In answer to your last paragraph it is absolutely worth it to make and execute the best plan you can based upon what you know and can control even if you can't control the future. A farmer plants a field even if they can't be certain that the weather will be favorable or that the crop will be bountiful this season. You plant because you are farmer and you expect a harvest. As the CEO of your retirement plan you develop and implement reasonable plans for the success of your enterprise even if you can't control all outcomes. You make decisions and implement because you are the CEO.

Cheers
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Nightowl99
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Joined: Mon Feb 26, 2018 7:49 pm

Re: Partial Roth conversions--okay to withdraw them?

Post by Nightowl99 »

Thank you for the reply! I am so happy to have found the Bogleheads website and the helpful information that everyone shares.
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Epsilon Delta
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Re: Partial Roth conversions--okay to withdraw them?

Post by Epsilon Delta »

Silk McCue wrote: Fri May 18, 2018 6:36 am From another post I find that you have a pension that provides some level of support in addition to your taxable account between now and 70. Having converted to Roth I would not be inclined as a first choice to pull from the Roth account while continuing to do conversions as that seems counter productive.
To first order it's neither productive or counter productive, it's a wash. There may be second order effects that make it better or worse for people in particular circumstances.

If there is nothing special going on then converting to hit a particular taxable income and then drawing whatever you happen to spend from the Roth may make it easier to manage.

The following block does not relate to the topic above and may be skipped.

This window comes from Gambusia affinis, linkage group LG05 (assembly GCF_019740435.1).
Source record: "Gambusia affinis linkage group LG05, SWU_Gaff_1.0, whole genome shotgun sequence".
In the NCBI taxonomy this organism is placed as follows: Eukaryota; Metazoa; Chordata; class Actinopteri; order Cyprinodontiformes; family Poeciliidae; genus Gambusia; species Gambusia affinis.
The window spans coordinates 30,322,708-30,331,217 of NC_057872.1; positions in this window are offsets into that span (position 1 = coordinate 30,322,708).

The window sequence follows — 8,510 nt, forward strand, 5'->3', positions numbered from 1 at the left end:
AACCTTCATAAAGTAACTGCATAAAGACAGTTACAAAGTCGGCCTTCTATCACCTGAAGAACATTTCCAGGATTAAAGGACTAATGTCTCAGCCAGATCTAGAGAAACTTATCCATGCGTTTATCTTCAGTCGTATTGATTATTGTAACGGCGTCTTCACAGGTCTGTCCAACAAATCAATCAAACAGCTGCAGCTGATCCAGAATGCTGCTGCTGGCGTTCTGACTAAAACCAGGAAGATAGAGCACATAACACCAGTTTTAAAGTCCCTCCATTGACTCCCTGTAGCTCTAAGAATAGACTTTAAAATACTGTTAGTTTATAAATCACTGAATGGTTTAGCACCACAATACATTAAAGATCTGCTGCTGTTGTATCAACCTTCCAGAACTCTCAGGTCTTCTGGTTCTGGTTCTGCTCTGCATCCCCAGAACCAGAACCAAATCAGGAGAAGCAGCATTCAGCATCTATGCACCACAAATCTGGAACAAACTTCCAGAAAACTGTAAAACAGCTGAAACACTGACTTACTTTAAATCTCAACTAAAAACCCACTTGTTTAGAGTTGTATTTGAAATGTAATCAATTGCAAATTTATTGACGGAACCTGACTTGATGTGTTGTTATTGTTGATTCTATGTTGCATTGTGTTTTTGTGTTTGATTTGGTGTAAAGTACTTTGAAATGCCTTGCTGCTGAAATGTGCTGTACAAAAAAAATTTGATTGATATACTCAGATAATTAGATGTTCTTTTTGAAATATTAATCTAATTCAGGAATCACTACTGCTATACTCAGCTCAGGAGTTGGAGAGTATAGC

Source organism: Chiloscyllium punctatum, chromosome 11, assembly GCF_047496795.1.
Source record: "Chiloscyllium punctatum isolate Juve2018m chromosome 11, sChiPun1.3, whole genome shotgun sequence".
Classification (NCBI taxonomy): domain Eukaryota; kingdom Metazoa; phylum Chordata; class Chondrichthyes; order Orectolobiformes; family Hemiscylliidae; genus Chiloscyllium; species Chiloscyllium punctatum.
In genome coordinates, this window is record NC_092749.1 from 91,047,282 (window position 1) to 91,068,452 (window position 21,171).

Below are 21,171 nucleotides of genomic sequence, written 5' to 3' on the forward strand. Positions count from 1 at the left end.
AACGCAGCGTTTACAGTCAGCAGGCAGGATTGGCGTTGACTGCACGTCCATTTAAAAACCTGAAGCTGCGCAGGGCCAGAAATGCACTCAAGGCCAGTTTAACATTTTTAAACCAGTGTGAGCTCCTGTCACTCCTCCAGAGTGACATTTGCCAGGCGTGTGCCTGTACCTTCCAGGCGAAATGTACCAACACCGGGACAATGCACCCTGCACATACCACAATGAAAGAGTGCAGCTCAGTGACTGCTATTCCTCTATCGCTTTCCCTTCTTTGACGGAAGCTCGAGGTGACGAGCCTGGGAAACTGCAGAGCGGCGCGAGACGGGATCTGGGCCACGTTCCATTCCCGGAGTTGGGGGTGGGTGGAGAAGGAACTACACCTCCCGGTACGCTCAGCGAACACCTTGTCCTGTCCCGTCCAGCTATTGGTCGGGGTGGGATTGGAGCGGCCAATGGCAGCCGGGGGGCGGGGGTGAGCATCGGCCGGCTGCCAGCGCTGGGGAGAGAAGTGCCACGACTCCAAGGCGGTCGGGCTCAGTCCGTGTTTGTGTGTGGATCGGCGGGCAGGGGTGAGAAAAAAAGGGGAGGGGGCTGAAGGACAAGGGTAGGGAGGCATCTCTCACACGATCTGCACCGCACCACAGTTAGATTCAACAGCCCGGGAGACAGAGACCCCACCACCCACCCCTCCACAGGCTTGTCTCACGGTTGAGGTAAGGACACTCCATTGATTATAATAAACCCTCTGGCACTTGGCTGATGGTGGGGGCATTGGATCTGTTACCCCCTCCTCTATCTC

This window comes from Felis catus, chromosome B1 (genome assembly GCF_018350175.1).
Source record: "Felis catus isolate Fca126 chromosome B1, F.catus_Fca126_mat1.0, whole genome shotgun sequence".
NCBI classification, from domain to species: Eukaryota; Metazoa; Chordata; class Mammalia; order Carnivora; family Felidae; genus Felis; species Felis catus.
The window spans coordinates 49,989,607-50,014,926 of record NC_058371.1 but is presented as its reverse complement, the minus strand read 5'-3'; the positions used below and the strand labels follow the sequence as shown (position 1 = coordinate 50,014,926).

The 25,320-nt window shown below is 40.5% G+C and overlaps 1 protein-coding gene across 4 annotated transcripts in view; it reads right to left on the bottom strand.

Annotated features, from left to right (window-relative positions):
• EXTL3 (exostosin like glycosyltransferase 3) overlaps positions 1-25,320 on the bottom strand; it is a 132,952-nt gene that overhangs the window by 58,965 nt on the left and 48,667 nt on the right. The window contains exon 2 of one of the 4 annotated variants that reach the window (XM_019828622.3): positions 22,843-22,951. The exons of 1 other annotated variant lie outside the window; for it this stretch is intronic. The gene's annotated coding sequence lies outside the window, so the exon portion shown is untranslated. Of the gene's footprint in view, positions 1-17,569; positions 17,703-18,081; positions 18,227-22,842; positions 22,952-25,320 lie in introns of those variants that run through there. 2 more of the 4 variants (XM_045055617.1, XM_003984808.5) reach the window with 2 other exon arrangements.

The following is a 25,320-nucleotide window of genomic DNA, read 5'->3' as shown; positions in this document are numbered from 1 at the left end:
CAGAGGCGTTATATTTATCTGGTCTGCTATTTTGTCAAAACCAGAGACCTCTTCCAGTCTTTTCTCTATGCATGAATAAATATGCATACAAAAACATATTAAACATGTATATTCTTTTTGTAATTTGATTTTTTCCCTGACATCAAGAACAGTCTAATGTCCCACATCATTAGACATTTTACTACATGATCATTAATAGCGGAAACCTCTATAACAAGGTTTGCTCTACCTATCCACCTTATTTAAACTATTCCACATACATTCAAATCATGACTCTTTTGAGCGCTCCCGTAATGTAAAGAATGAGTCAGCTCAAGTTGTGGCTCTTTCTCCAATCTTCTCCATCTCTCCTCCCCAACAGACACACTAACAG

Silk McCue
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Re: Partial Roth conversions--okay to withdraw them?

Post by Silk McCue »

Epsilon Delta wrote: Fri May 18, 2018 11:41 am
Silk McCue wrote: Fri May 18, 2018 6:36 am From another post I find that you have a pension that provides some level of support in addition to your taxable account between now and 70. Having converted to Roth I would not be inclined as a first choice to pull from the Roth account while continuing to do conversions as that seems counter productive.
To first order it's neither productive or counter productive, it's a wash. There may be second order effects that make it better or worse for people in particular circumstances.

If there is nothing special going on then converting to hit a particular taxable income and then drawing whatever you happen to spend from the Roth may make it easier to manage.
I would have much preferred that you included the next sentence in the paragraph that you pulled my quote from which was:

"Hopefully your taxable account can be consumed in a tax efficient manner along with your pension in order to maximize the headroom for making conversions.'

The Roth dollars are worth more than the Taxable dollars. Why would you spend Roth dollars that you paid 22% tax on to convert them when you can spend Taxable dollars that will only have the capital gains taxed? Allowing the Roth to grow for later spending will have zero impact on taxes years down the road while taxes on Taxable spent combined with Pension, and Social Security, and RMDs will likely have a more pronounced impact from a tax perspective.

Their are a lot of unknowns here but I would stick with my recommendation in absence of any clear flaw in my thinking. I am always ready to learn more and this site is responsible for that in great part.

Cheers